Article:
* However, they are more likely to try to improve a failing system, when what’s needed is something new.
The more innovative:
* Produce a large number of ideas spontaneously. Some will be adaptive and would improve the current approach; some are innovative and would require a new way of working. (Innovators don’t really know the boundary between these two.) They often have problems in choosing among the ideas they generate – find it hard to prioritise. To the more adaptive, these ideas may seem riskier, harder to accept, and therefore more open to attack if they fail.
* Reject the generally accepted view of a problem and define it in a broader way that crosses boundaries.
* Are less meticulous and thorough in gathering data. They appear less obviously efficient, but their style is more likely to produce the ‘different’ idea that will introduce something completely new when needed.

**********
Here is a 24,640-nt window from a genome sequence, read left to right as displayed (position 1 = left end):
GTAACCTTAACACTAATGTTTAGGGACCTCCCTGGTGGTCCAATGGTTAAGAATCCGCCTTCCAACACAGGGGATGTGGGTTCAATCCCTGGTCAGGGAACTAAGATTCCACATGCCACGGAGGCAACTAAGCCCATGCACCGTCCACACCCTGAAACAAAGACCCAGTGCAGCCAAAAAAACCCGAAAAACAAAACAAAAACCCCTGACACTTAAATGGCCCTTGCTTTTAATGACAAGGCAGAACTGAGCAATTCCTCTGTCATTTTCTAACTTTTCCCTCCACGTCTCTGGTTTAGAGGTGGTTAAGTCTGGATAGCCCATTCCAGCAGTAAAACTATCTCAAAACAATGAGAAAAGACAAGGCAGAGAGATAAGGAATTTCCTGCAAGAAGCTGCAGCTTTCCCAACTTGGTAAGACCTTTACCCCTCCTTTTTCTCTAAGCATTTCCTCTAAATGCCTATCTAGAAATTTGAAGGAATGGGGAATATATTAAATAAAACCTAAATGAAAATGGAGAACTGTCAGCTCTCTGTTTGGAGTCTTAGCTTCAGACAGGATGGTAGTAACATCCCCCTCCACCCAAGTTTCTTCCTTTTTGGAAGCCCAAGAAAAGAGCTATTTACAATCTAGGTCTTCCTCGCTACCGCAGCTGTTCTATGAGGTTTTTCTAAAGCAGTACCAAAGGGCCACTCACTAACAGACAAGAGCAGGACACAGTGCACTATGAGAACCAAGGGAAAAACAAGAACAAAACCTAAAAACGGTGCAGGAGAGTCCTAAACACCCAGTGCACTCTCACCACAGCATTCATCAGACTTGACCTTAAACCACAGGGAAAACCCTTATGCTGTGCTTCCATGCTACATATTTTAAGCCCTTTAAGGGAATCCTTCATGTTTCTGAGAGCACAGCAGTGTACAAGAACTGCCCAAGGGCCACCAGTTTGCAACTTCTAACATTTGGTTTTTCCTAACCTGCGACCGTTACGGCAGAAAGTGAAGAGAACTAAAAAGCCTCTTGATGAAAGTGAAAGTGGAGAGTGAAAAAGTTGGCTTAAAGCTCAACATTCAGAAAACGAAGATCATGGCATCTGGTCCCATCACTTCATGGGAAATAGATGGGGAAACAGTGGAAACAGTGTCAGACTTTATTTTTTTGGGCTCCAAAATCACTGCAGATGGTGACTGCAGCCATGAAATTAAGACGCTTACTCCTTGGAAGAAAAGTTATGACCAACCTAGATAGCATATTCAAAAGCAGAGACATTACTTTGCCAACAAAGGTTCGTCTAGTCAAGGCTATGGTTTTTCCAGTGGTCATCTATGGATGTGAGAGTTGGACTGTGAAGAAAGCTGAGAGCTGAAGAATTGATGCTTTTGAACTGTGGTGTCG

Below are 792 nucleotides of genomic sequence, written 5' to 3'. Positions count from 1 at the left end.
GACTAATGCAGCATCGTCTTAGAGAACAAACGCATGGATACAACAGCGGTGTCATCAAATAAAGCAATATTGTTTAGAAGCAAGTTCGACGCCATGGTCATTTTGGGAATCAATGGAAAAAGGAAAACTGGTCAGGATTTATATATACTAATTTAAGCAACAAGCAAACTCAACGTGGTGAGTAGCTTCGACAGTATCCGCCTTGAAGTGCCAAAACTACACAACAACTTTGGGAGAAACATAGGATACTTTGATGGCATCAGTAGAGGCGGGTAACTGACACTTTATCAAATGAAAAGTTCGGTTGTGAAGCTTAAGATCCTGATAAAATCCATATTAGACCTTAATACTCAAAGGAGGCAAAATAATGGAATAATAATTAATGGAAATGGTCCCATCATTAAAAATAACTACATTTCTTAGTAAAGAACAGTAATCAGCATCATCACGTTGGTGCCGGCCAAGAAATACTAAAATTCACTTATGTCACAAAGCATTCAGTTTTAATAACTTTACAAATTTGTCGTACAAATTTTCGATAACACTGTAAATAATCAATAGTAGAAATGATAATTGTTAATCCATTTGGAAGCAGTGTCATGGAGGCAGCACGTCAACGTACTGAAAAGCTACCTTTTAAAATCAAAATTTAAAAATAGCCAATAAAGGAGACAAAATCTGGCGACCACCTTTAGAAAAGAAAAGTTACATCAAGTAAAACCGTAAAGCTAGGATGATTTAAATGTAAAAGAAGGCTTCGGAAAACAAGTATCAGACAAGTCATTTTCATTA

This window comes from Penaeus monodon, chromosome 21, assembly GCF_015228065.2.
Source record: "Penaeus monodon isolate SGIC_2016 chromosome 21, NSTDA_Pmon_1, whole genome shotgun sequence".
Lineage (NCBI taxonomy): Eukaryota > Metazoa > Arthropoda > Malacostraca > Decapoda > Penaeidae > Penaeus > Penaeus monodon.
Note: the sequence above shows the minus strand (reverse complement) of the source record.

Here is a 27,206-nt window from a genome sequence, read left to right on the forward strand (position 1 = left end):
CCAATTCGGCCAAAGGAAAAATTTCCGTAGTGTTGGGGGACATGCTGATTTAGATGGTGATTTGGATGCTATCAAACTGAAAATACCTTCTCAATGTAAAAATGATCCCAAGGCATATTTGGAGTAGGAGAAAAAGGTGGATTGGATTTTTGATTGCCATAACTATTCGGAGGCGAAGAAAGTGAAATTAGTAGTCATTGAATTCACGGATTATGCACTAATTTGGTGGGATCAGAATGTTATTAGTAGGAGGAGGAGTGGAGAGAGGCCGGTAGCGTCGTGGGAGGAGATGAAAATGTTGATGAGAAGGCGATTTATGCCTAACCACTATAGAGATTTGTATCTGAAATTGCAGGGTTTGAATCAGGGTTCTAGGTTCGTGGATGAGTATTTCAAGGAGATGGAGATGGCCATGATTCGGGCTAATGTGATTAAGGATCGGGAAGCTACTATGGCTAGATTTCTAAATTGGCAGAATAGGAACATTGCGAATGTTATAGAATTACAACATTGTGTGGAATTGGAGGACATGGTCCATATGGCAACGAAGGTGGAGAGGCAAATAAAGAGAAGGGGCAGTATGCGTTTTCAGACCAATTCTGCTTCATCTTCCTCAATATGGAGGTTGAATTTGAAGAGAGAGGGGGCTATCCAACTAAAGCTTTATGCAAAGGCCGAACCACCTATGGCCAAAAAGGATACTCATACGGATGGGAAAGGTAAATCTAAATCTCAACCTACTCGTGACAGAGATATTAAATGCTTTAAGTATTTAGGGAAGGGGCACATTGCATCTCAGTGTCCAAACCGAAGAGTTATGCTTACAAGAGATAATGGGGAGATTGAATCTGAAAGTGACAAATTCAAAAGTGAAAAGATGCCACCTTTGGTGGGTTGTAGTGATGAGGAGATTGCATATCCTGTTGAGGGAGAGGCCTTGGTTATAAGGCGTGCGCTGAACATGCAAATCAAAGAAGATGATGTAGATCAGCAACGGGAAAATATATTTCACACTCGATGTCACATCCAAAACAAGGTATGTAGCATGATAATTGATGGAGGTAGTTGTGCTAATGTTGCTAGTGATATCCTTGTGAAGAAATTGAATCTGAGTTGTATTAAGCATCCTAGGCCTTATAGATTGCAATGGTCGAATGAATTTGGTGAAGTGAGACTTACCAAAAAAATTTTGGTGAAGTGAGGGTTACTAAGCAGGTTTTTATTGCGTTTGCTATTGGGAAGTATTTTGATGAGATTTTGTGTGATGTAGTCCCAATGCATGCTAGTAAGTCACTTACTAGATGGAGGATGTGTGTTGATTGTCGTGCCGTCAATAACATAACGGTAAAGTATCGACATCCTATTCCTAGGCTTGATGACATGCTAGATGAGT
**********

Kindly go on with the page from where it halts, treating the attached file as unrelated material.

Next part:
* Have less regard for rules, consensus, tradition and cohesion and are more likely to solve problems by bending or breaking the rules.
* Bring about challenging, unexpected change swiftly at the expense of current order within the group.
* But they are more likely to want to change the existing approach too soon, when it is solving the problem perfectly well.
KAI in practice 1: Working with students
In a series of simulation exercises with MBA students, I split the groups into the most innovative, most adaptive and others with a more balanced range.
Each group is given the same case study – that of a fictitious organisation with some clear problems of strategy, leadership, management, morale, and using the talents of their people.
Each group was told that they were consultants pitching for work. They had to make a presentation to the “board” - composed of another group with a wide range of KAI scores.
The board would decide to which group it would award the work and had three criteria for the decision:
1. Which team produced the ideas most likely to introduce something new and fresh to the marketplace?